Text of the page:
Britton, the plaintiff, is a member of the local NAACP’s executive committee. Until recently, Councilman Christopher Smitherman served as the group’s president.
Cincinnatians for Jobs Now filed as a nonprofit group – but not as a political action committee, or PAC – on Sept. 17, 2013. That was less than two months before the Nov. 5 election.
During the next seven weeks, the groups sent multiple mass mailings to thousands of Cincinnati voters.
The literature included:
But it’s a radio commercial that targeted Smitherman that is the complaint’s primary focus.
The ad featured an audio clip of Smitherman singing “Lift Every Voice and Song” taken from a since-defunct radio show hosted by the councilman.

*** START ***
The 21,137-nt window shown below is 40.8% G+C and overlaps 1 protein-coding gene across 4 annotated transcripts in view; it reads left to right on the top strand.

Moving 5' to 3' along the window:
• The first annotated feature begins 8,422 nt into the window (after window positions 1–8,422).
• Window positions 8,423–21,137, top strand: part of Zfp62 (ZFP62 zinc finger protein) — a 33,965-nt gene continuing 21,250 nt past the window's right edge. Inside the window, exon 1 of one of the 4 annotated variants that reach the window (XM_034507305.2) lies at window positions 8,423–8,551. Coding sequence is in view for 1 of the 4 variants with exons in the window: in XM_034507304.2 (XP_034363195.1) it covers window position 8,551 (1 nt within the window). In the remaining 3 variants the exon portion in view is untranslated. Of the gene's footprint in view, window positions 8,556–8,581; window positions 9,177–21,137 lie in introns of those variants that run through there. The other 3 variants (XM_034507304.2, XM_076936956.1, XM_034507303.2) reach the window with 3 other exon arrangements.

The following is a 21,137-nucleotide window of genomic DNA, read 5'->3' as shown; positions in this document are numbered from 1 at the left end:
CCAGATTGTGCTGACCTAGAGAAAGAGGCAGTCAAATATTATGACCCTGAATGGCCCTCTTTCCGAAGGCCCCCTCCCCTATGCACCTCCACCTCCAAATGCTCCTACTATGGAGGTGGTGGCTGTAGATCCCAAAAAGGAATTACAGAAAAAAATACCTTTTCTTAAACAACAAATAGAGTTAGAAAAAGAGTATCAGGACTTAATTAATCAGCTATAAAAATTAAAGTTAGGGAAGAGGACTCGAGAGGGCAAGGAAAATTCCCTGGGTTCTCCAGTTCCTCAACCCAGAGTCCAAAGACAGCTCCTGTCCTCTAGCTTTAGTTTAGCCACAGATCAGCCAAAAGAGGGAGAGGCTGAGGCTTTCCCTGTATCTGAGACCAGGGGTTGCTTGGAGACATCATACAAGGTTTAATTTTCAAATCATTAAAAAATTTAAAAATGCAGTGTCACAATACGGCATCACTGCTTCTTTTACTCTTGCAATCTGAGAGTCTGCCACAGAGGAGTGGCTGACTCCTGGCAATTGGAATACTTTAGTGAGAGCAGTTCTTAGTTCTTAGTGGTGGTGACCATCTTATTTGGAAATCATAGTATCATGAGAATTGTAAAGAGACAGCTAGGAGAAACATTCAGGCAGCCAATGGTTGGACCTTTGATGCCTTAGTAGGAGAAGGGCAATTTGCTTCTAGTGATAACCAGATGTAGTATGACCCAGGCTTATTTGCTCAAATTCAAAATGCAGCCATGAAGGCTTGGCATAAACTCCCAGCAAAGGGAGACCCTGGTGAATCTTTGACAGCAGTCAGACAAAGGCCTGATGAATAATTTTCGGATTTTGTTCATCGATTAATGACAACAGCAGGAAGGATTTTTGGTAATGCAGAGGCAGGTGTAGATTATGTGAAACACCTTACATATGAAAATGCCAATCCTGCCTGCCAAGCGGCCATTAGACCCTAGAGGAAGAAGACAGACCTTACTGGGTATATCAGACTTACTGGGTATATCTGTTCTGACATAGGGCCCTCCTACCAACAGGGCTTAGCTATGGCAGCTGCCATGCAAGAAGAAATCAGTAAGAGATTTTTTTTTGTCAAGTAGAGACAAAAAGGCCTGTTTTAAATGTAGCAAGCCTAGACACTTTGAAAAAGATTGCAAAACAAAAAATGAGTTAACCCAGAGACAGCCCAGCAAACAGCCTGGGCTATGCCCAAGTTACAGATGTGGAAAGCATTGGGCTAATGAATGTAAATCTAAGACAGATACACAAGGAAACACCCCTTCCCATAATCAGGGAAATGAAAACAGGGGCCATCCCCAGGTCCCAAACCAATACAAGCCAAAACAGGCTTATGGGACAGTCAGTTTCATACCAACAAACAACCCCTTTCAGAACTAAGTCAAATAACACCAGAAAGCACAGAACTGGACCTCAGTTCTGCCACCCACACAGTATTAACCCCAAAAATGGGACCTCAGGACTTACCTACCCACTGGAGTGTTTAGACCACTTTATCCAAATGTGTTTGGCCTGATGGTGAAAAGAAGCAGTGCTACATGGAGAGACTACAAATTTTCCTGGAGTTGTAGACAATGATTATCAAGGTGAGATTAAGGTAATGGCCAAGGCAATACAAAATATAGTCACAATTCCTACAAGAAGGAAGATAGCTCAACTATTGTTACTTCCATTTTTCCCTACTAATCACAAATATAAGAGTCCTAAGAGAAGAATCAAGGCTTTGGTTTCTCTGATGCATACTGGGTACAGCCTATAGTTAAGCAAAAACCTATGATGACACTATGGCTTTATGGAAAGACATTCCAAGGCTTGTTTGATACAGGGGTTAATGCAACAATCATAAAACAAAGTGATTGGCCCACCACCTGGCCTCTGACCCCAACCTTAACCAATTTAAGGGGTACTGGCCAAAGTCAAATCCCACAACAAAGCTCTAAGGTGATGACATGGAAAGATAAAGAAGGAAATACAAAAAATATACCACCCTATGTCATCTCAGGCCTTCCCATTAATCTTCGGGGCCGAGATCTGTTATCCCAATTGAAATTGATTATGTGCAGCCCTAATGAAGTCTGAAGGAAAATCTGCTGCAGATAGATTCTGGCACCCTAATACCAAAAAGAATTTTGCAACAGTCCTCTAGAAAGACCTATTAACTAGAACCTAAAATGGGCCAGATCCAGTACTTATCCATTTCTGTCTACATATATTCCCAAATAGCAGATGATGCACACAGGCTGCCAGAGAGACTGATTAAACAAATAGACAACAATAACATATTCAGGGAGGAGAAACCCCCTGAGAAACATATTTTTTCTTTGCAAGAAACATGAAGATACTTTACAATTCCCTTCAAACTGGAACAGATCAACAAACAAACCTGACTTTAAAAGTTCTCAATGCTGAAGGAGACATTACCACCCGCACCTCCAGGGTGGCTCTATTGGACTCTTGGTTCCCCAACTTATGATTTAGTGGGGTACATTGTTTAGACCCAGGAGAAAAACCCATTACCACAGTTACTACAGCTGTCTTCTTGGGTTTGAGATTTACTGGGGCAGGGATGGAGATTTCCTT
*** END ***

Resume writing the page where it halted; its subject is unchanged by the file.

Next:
As the song played in the background, an announcer said:
Chris Smitherman likes to sing the black national anthem, but he doesn’t support our issues. Smitherman has formed an alliance with the tea party, who is trying to destroy our community and government. While on council, Smitherman voted to cut healthcare for our community; Smitherman voted against funding African-American businesses; and Smitherman sided with fat cat developers who don’t want to hire local workers from our community. Yes, Smitherman has sold us out to the tea party.
So let us march on. This Tuesday, Nov. 5, don’t vote for the tea party’s candidate. Vote for anybody but Smitherman for council. Paid for by Cincinnatians for Jobs Now, Jonathon White, trustee. Not authorized by any candidate or candidate’s campaign committee.
Smitherman’s supporters have called the ad racist and inaccurate.
WCPO’s attempts to reach White were unsuccessful. The telephone number listed for Cincinnatians for Jobs Now has been disconnected.